Pupils get chance to sample varsity life

Grade 11 pupils, from left, Thuraya Pillay, 17, Amy Bricknell, 17, both from Pearson, Carla Michaels, 17, and, back, Mihle Lloyd, 16, both from Linkside High School, get a taste of student life at Nelson Mandela University
Grade 11 pupils, from left, Thuraya Pillay, 17, Amy Bricknell, 17, both from Pearson, Carla Michaels, 17, and, back, Mihle Lloyd, 16, both from Linkside High School, get a taste of student life at Nelson Mandela University
Image: Roeline Redelinghuys

A group of 21 pupils had a peek into their possible careers in an innovative accounting school project at Nelson Mandela University on Monday.

The university’s department of accounting sciences invited Bay schools to send two grade 11 top achievers who were keen to study this subject to get a taste of campus life.

The department then assigned a first- or second-year student “buddy” to each pair to give them an informal inside track on an average varsity day.

This included taking a lecture or tutorial, tucking into lunch from one of the on-campus food trucks and navigating the library on the other side of the south campus.

Pearson High School pupil Thuraya Pillay, 17, enjoyed the experience, saying it was very informative to see the different faculties.

Her Pearson classmate Amy Bricknell, 17, said: “There is more freedom than at school, and it was very nice to get a feel for the campus.”

Amy and Thuraya’s student “buddy” Sevara Naidoo, 20, is a past Pearson pupil who showed them shortcuts around the sprawling Summerstrand campus.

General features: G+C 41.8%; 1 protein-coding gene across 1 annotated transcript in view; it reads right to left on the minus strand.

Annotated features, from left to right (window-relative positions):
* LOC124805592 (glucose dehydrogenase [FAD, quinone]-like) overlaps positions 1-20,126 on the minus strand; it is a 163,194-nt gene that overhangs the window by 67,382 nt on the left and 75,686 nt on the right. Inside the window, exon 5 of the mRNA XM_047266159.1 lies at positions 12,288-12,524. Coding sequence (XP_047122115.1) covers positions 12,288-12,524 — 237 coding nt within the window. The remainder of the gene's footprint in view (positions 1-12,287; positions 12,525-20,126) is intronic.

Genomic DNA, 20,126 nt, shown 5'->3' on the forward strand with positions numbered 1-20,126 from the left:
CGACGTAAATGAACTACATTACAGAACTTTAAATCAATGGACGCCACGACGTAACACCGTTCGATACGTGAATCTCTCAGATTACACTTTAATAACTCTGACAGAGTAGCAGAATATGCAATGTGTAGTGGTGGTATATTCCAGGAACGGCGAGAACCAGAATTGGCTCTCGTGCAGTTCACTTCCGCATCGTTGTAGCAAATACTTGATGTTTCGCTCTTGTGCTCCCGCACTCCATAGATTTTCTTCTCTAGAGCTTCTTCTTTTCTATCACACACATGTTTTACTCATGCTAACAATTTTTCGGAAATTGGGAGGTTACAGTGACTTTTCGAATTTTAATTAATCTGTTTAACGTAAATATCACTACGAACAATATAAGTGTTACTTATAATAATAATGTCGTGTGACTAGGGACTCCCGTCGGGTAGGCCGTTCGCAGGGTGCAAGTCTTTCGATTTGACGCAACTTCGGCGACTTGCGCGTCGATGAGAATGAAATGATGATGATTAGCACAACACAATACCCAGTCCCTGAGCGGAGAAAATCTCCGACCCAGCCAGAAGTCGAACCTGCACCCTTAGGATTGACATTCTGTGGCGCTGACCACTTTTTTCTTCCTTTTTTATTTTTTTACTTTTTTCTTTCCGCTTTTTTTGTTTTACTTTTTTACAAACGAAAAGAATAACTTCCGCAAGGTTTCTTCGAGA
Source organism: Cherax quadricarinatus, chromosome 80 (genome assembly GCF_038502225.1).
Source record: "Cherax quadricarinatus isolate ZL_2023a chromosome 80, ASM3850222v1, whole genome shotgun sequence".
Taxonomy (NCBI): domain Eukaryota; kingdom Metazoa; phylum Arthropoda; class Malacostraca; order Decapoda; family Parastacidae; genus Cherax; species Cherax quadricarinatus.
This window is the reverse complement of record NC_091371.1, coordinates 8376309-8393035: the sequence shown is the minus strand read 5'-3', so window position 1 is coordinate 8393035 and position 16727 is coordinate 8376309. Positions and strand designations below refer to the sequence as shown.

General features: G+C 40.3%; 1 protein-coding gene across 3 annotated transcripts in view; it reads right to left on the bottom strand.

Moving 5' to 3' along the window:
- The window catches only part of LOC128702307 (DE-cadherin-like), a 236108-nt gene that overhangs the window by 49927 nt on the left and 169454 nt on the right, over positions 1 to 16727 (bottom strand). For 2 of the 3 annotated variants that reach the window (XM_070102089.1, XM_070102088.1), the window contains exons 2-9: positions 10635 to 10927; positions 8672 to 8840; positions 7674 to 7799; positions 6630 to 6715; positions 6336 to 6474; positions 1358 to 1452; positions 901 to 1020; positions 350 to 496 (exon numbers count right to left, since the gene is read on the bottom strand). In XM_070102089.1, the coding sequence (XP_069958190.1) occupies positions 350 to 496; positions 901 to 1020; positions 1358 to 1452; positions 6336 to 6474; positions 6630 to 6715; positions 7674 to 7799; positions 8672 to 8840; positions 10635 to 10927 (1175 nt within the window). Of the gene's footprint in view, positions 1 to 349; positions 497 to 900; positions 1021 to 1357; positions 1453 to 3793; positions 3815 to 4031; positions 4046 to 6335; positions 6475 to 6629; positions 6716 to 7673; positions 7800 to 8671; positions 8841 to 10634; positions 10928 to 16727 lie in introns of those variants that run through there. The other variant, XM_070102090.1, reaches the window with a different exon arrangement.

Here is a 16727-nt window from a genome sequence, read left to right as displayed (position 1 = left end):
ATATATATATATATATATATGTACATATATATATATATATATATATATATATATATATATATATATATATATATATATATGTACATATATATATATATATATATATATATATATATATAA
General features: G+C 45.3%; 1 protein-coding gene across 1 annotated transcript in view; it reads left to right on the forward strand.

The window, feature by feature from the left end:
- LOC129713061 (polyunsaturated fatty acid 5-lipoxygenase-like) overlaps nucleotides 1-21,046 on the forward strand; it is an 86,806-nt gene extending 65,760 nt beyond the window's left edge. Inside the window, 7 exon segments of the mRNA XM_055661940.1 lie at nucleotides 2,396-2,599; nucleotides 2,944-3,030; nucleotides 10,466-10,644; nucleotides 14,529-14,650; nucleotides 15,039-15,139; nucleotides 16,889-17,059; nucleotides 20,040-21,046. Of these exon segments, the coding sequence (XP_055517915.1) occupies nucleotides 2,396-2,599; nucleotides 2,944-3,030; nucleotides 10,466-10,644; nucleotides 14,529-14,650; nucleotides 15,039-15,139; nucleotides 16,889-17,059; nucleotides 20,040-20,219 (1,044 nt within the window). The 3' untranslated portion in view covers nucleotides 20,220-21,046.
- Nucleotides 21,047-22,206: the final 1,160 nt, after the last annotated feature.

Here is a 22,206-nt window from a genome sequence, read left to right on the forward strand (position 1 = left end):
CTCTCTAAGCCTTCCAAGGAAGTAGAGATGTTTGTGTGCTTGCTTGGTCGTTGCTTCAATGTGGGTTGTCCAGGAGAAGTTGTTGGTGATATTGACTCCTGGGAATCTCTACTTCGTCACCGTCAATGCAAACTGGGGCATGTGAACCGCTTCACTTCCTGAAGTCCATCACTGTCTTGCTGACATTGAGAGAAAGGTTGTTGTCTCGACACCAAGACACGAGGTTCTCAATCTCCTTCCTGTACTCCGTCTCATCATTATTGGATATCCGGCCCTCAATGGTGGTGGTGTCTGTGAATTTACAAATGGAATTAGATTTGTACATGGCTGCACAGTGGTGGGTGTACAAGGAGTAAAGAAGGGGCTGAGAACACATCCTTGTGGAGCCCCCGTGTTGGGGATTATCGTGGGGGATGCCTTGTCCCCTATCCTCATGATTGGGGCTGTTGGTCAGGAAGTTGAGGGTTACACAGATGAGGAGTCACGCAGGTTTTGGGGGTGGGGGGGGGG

Alexander Road, Collegiate Girls, Riebeeck, Grey, DF Malherbe, Linkside and Victoria Park high schools and Muir College also sent pupils, making up a total of seven boys and 14 girls.

The school of accounting started the Student for a Day project in 2014 and repeated it in 2015.

“We decided to revive it from this year as it proved very successful,” school of accounting staff member Suzette Snyders said.

“An open day or a school talk can explain what to expect of the student experience but that is not the same as being there and seeing it for yourself.

“The teens are allocated to student volunteers who attended the same school so they share common ground.

“We include coffee vouchers from the coffee shop and food truck vouchers for lunch, so they get to enjoy all aspects of student life,” Snyders said.

During this informal time, the pupils can ask their student as many questions as they like.

Linkside pupils Carla Michaels, 17, and Mihle Lloyd, 16, discovered the difference between a lecture and a tutorial on their day.

“It clarified a lot and I enjoyed the tut because I understood some of the work,” Carla said.

Mihle, who is looking at a career in computational mathematics or accounting science, felt the same.

“I was surprised that I understood a second-year tutorial on auditing and the inventory cycle,” Mihle said.

For Carla, the best part of being an undercover student rather than a school kid was blending in.

“The cool part for me was seeing the hustle and bustle and getting around campus.”

The day ended with a presentation by international auditing firm PwC and a question-and-answer session.

PwC Port Elizabeth partner Ash Rathan joined the teenagers to share from his experience.

Snyders said they hoped to make the Student for a Day project an annual event.

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